In December 2019, Congress authorized the creation of the United States Space Force.  Thus far, much of the discussion surrounding the Space Force’s mission makes it sound much more like Silicon Valley’s newest startup rather than the Department of Defense’s newest service branch. 

Because the Space Force’s mission includes many capabilities that fall within what the Department of Defense defines as the “information environment,” which includes space, the electromagnetic spectrum, and cyberspace, a substantial portion of those capabilities can be referred to as information operations (IO).     

Although it is clear the Space Force is being organized, equipped, and trained to conduct military information operations, it is perhaps less clear under what legal authorities it will conduct information operations in space. Nevertheless, there is, at least, a rudimentary legal framework for such operations.

The legal authorities to conduct information operations in space and cyberspace should be viewed through three overlapping lenses: 1) the legal framework for the use of force generally; 2) the international legal framework for information operations; and 3) the domestic legal framework for information operations.     

Legal Framework for the Use of Force Generally

The United Nations Charter generally prohibits the threat or use of force, except in cases of individual or collective self-defense.

United Nations Charter, Article 2(4):

“All members shall refrain in their international relations from the threat or use of force against the territorial integrity or political independence of any state, or in any manner inconsistent with the Purposes of the United Nations.”

United Nations Charter, Article 51:

“Nothing in the present Charter shall impair the inherent right of individual or collective self-defense if an armed attack occurs against a Member of the United Nations.”

Even when the use of force is justified under Article 51, such force must be consistent with the long-accepted principles that undergird the law of armed conflict: military necessity; proportionality; target distinction; and minimizing unnecessary suffering.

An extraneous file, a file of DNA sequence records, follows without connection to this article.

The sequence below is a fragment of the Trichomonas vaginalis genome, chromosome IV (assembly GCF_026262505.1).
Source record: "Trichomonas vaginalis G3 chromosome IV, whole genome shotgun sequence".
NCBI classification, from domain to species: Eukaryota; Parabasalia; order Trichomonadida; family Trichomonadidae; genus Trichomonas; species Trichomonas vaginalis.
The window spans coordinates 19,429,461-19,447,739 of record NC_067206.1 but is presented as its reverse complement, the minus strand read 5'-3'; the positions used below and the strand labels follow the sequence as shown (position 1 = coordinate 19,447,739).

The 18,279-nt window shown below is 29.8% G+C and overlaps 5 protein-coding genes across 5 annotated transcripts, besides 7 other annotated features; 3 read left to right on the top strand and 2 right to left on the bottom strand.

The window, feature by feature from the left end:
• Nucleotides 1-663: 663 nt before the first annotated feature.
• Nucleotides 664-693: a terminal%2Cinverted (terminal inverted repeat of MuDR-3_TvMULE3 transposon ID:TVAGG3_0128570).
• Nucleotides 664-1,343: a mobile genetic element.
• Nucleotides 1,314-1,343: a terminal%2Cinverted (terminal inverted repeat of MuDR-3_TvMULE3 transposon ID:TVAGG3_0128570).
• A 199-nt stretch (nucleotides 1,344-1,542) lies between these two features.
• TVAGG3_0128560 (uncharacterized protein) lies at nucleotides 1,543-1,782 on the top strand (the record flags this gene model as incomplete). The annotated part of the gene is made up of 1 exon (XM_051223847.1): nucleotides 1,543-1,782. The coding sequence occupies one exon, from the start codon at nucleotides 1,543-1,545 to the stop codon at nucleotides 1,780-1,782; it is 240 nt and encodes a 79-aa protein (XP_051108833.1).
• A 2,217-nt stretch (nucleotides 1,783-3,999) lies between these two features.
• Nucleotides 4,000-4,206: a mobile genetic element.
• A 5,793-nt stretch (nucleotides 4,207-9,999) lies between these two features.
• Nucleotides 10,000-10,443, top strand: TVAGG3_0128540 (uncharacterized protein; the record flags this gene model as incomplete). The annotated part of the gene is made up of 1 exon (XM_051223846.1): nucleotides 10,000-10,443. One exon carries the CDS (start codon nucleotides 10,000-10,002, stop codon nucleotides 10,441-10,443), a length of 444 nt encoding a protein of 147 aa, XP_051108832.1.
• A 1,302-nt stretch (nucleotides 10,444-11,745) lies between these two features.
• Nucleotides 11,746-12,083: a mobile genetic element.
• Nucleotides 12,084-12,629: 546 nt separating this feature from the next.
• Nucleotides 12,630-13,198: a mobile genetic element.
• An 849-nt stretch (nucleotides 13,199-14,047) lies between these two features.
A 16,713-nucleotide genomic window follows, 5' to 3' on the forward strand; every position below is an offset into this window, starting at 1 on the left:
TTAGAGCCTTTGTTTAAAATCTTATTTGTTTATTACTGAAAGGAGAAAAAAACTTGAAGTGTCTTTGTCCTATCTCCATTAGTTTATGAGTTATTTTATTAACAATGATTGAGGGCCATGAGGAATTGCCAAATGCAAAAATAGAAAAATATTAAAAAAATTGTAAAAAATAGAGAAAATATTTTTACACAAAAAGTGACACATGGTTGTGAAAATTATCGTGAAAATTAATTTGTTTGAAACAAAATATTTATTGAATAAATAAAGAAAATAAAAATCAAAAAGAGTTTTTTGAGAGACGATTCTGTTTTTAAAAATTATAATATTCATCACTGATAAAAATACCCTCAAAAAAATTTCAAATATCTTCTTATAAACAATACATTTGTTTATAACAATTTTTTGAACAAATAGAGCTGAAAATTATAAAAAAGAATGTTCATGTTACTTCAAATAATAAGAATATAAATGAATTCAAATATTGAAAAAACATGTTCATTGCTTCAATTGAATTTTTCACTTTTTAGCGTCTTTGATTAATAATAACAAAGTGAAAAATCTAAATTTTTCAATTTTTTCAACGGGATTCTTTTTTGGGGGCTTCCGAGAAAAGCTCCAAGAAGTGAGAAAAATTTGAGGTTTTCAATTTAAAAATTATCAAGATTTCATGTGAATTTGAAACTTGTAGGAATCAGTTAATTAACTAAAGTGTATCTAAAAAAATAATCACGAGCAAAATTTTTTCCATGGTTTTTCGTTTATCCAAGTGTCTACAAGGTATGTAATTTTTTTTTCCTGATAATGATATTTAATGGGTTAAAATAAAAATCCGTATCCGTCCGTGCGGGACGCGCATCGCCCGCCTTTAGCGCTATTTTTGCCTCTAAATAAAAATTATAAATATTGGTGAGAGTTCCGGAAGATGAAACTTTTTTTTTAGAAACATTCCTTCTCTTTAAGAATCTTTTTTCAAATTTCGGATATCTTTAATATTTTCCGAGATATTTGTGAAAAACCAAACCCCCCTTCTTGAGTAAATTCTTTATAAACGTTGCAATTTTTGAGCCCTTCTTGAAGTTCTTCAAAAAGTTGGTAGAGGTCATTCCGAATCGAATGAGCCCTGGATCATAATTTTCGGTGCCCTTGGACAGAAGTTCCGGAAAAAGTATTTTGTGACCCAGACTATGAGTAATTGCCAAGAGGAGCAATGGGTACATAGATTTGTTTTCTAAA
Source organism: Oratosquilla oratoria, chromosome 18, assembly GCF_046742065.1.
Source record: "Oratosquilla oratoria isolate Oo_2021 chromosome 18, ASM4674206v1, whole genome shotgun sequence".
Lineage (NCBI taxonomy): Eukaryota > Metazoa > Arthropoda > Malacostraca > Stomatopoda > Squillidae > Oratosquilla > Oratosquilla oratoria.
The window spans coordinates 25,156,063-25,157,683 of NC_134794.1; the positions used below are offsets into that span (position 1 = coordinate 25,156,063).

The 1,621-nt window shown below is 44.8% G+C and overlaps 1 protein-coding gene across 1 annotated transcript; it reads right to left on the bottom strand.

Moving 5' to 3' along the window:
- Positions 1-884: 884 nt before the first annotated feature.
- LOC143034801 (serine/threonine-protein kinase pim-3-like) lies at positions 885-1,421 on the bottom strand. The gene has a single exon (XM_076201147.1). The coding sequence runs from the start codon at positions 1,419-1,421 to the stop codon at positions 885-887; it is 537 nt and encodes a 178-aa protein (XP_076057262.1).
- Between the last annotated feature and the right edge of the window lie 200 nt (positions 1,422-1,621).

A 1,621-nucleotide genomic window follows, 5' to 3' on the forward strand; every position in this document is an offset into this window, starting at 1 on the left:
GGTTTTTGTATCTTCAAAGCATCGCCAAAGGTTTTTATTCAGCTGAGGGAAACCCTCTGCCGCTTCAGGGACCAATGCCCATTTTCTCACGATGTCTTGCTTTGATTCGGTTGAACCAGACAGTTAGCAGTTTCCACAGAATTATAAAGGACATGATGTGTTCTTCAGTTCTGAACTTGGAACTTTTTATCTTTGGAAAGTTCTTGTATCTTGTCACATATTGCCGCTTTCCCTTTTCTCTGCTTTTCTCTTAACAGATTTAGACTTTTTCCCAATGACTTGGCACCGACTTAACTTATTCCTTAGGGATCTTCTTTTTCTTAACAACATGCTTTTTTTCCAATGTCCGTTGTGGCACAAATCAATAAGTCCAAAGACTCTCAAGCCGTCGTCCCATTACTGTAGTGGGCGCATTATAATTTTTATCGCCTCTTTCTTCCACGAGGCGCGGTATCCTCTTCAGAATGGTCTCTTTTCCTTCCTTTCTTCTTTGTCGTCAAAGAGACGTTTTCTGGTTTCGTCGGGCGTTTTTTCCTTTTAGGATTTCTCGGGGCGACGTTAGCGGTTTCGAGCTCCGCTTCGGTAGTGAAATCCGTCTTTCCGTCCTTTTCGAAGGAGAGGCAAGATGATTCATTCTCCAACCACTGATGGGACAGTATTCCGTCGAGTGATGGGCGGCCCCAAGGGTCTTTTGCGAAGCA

While Article 2(4) constitutes a general prohibition against the use or threat of force, Article 51 provides a limited exception when an “armed attack” occurs. 

Although the terms “use or threat of force” and “armed attack” are often defined differently by member nations, the U.N. Charter does not define those terms to explicitly incorporate information operations.

United Nations Charter, Article 41:

“The Security Council may decide what measures not involving the use of armed force are to be employed to give effect to its decisions, and it may call upon Members of the United Nations to apply such measures. These may include complete or partial interruption of economic relations and of rail, sea, air, postal, telegraphic, radio, and other means of communications, and the severance of diplomatic relations.”

United Nations Charter, Article 42:

“Should the Security Council consider that measures provided for in Article 41 would be inadequate or have proved to be inadequate, it may take such action by air, sea, or land forces as may be necessary to maintain or restore international peace and security. Such actions may include demonstrations, blockade, and other operations by air, sea, or land forces of Members of the United Nations.”

It should come as little surprise that the current legal framework that governs the use of force generally—predominantly the United Nations Charter—does not address information operations as a discrete matter. Fortunately, there are other sources of domestic and international law that can help fill the gaps. 

International Legal Framework for Information Operations

The United States recognizes, is a signatory, or has ratified a number of international treaties that have IO implications.

Treaty on Principles Governing the Activities of States in the Exploration and Use of Outer Space, including the Moon and other Celestial Bodies, Jan. 27, 1967, Preamble:

“Recognizing the common interest of all mankind in the progress of the exploration and use of outer space for peaceful purposes . . . Desiring to contribute to broad international co-operation in the scientific as well as the legal aspects of the exploration and use of outer space for peaceful purposes … .”

The Treaty does not define the term “peaceful purposes.” A majority of signatory nations, including the United States, adopt the position that “peaceful” means “not aggressive,” while a minority of member nations adopt the position that “peaceful” means “non-military.” The majority view permits a much broader range of activities in space.

Convention on International Liability for Damage Caused by Space Objects, March 29, 1972, Article II: